The Tasmanian devil has fallen victim to a terminal facial cancer, highly contagious, and passed by biting. Given the way they eat, transmission is frequent. 90% of the wild Tasmanian devil population has been wiped out by this illness. Fortunately, it has never reached the peninsula where Port Arthur is located. Later in the day we are scheduled to see a feeding.
After passing the outdoor “theater” where the bird show will be located at the end of our visit, we encountered pademelons, small wallabies. They got relatively close to us, but moved very quickly when they wanted away from you. The next area found us amidst a mob of kangaroos. These are forester kangaroos, a relative of the Eastern grays we saw near Melbourne. The foresters are much smaller than the grays. As it was a cool day, the kangaroos were all out in the open and very friendly. If you want to pet them, you rub under their chin rather than along their backs.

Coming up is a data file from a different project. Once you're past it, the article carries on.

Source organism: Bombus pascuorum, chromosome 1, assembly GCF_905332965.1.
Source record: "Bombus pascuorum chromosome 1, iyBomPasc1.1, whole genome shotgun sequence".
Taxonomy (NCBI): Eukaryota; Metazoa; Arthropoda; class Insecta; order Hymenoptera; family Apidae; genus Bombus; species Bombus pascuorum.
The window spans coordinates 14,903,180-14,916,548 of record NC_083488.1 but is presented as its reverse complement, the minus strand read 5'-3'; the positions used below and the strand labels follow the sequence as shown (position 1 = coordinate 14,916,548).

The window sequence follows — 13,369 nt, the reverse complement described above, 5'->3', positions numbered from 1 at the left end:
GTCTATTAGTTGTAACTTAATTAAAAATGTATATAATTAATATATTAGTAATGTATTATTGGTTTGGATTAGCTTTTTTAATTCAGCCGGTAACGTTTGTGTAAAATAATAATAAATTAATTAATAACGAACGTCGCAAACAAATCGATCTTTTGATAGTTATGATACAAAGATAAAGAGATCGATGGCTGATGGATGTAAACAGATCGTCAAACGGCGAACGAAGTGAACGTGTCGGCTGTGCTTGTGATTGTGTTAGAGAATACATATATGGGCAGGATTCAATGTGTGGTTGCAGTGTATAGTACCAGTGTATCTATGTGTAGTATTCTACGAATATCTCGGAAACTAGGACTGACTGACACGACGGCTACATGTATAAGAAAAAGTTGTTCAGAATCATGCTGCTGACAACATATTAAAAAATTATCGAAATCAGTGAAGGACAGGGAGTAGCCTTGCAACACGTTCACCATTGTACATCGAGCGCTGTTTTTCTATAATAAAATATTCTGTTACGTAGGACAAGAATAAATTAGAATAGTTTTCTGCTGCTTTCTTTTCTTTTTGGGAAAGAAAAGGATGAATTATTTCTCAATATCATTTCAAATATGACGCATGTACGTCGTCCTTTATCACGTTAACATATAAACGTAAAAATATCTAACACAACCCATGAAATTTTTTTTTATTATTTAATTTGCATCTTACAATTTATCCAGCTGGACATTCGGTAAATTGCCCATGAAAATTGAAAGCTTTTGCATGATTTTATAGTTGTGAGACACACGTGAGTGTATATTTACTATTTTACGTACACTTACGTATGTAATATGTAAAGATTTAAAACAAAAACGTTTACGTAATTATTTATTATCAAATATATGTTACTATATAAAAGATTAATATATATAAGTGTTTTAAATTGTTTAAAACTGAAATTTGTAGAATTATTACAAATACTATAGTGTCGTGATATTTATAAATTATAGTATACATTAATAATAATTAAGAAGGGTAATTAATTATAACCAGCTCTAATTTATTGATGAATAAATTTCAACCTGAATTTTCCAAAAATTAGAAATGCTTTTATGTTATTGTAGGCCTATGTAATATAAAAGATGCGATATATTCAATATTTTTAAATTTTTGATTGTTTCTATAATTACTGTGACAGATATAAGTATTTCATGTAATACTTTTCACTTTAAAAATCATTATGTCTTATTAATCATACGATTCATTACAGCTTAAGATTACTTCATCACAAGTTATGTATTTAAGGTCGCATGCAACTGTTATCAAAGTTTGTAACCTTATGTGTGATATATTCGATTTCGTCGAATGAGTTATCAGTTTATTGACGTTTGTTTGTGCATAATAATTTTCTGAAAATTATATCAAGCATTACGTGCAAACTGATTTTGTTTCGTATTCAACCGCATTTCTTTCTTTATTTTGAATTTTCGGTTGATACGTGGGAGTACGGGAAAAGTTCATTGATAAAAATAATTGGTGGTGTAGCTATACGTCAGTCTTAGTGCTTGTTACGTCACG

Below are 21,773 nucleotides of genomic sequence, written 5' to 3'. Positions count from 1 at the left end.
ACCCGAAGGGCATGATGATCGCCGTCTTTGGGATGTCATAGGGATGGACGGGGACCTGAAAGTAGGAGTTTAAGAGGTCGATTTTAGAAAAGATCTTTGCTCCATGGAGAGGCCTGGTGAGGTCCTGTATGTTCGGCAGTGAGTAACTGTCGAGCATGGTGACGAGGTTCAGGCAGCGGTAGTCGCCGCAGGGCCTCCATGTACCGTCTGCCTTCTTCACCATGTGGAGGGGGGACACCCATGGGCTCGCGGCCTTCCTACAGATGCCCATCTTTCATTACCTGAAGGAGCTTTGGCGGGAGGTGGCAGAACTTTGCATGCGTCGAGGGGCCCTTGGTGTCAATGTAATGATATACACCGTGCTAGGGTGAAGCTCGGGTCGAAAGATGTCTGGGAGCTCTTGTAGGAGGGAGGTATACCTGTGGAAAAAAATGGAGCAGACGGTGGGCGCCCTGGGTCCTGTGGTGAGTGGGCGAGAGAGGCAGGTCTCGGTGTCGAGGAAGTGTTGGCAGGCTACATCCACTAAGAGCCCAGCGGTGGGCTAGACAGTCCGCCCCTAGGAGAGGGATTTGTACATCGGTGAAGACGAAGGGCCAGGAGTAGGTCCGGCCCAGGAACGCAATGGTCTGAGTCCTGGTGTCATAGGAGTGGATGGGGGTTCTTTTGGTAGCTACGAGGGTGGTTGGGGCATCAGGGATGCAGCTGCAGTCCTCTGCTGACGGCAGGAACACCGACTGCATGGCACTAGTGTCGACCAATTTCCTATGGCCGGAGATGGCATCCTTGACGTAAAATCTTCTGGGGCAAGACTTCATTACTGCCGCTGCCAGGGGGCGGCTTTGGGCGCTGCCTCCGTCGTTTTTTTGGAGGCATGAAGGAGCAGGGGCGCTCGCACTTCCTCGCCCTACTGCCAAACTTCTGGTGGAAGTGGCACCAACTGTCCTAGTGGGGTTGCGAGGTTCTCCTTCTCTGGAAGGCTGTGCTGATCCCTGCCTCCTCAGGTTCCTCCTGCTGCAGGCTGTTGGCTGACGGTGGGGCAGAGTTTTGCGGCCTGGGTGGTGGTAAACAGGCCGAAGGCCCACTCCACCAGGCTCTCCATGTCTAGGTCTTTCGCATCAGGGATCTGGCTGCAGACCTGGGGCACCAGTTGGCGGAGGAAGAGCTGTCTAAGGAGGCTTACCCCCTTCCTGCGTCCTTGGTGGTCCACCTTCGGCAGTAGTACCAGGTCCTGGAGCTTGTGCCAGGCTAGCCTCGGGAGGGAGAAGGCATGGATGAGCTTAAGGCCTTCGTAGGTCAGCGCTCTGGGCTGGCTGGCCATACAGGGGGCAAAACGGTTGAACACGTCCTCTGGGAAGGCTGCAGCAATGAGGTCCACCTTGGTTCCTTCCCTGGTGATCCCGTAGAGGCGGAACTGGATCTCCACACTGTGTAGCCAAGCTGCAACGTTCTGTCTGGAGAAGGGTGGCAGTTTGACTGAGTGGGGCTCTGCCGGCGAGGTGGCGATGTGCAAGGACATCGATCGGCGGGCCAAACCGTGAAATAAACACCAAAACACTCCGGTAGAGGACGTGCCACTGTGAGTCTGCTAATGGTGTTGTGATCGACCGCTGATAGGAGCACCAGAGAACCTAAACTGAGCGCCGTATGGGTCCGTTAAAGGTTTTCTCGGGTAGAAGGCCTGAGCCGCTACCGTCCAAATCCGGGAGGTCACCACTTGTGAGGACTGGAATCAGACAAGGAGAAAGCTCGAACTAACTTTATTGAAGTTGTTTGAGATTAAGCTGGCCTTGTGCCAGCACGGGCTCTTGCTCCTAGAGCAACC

I was thrilled when I realized that some of the mothers had joeys that were old enough to peak out of the pouch. One decided that he would just ride with his head out surveying the world. One was nursing and all you could see was his legs and tail hanging outside the pouch. We also met a joey that had only recently left the pouch and still stayed close to mom to nurse and learn. It was hard to leave this area, but we were going to pass through again at feeding time.
Leaving the open grassland, I passed through the forest where a skittish wallaby moved quickly when he saw me. We were on our way to the waterfront. You could really see the effects of the drought here. It was still a beautiful area, but the birds had moved much farther out to capture the water. I decided to go back to the kangaroos.
At feeding time, both Boris and I fed the kangaroos. There was plenty of feed for everyone and wallabies and geese were also happy to partake. This would be a wonderful experience for children, but all the adults in our group were having a ball. One of the guests on our ship was in a wheelchair and the set-up also allowed her to feed the kangaroos; she was thrilled. The joy on her adult daughters’ faces as they watched their mom feed the animals warmed my heart. The Unzoo is fun for all.